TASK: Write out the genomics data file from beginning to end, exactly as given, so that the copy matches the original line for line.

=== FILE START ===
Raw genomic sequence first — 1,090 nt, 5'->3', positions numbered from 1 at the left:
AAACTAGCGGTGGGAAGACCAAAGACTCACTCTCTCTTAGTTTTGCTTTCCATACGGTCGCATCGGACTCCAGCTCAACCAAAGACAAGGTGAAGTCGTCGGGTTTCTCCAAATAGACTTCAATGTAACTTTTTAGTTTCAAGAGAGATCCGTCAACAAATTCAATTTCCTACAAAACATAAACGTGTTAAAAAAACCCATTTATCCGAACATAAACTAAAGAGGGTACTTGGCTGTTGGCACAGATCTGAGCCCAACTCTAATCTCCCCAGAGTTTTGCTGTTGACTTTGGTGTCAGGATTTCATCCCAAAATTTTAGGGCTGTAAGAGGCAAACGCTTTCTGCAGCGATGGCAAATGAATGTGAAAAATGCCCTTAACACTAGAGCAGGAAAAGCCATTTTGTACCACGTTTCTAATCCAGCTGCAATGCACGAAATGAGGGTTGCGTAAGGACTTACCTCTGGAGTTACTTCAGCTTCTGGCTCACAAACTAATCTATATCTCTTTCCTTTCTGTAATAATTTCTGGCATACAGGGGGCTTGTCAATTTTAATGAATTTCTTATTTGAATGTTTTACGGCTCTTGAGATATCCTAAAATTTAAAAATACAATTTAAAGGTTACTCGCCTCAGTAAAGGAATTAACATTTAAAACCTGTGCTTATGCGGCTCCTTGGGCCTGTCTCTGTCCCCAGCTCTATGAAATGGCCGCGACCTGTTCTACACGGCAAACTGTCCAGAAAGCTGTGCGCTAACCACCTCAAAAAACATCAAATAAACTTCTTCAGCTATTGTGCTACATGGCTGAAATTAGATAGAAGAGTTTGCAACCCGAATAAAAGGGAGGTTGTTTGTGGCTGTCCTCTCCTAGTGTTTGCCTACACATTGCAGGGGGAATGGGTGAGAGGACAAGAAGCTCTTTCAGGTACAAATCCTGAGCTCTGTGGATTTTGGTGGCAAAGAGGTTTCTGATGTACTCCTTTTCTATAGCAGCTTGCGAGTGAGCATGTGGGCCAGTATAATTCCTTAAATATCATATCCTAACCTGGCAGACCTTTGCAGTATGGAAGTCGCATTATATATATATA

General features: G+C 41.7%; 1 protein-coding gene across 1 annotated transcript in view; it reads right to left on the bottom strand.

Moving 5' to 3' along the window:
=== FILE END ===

Raw genomic sequence first — 1,090 nt, 5'->3', positions numbered from 1 at the left:
AAACTAGCGGTGGGAAGACCAAAGACTCACTCTCTCTTAGTTTTGCTTTCCATACGGTCGCATCGGACTCCAGCTCAACCAAAGACAAGGTGAAGTCGTCGGGTTTCTCCAAATAGACTTCAATGTAACTTTTTAGTTTCAAGAGAGATCCGTCAACAAATTCAATTTCCTACAAAACATAAACGTGTTAAAAAAACCCATTTATCCGAACATAAACTAAAGAGGGTACTTGGCTGTTGGCACAGATCTGAGCCCAACTCTAATCTCCCCAGAGTTTTGCTGTTGACTTTGGTGTCAGGATTTCATCCCAAAATTTTAGGGCTGTAAGAGGCAAACGCTTTCTGCAGCGATGGCAAATGAATGTGAAAAATGCCCTTAACACTAGAGCAGGAAAAGCCATTTTGTACCACGTTTCTAATCCAGCTGCAATGCACGAAATGAGGGTTGCGTAAGGACTTACCTCTGGAGTTACTTCAGCTTCTGGCTCACAAACTAATCTATATCTCTTTCCTTTCTGTAATAATTTCTGGCATACAGGGGGCTTGTCAATTTTAATGAATTTCTTATTTGAATGTTTTACGGCTCTTGAGATATCCTAAAATTTAAAAATACAATTTAAAGGTTACTCGCCTCAGTAAAGGAATTAACATTTAAAACCTGTGCTTATGCGGCTCCTTGGGCCTGTCTCTGTCCCCAGCTCTATGAAATGGCCGCGACCTGTTCTACACGGCAAACTGTCCAGAAAGCTGTGCGCTAACCACCTCAAAAAACATCAAATAAACTTCTTCAGCTATTGTGCTACATGGCTGAAATTAGATAGAAGAGTTTGCAACCCGAATAAAAGGGAGGTTGTTTGTGGCTGTCCTCTCCTAGTGTTTGCCTACACATTGCAGGGGGAATGGGTGAGAGGACAAGAAGCTCTTTCAGGTACAAATCCTGAGCTCTGTGGATTTTGGTGGCAAAGAGGTTTCTGATGTACTCCTTTTCTATAGCAGCTTGCGAGTGAGCATGTGGGCCAGTATAATTCCTTAAATATCATATCCTAACCTGGCAGACCTTTGCAGTATGGAAGTCGCATTATATATATATA

General features: G+C 41.7%; 1 protein-coding gene across 1 annotated transcript in view; it reads right to left on the bottom strand.

Moving 5' to 3' along the window: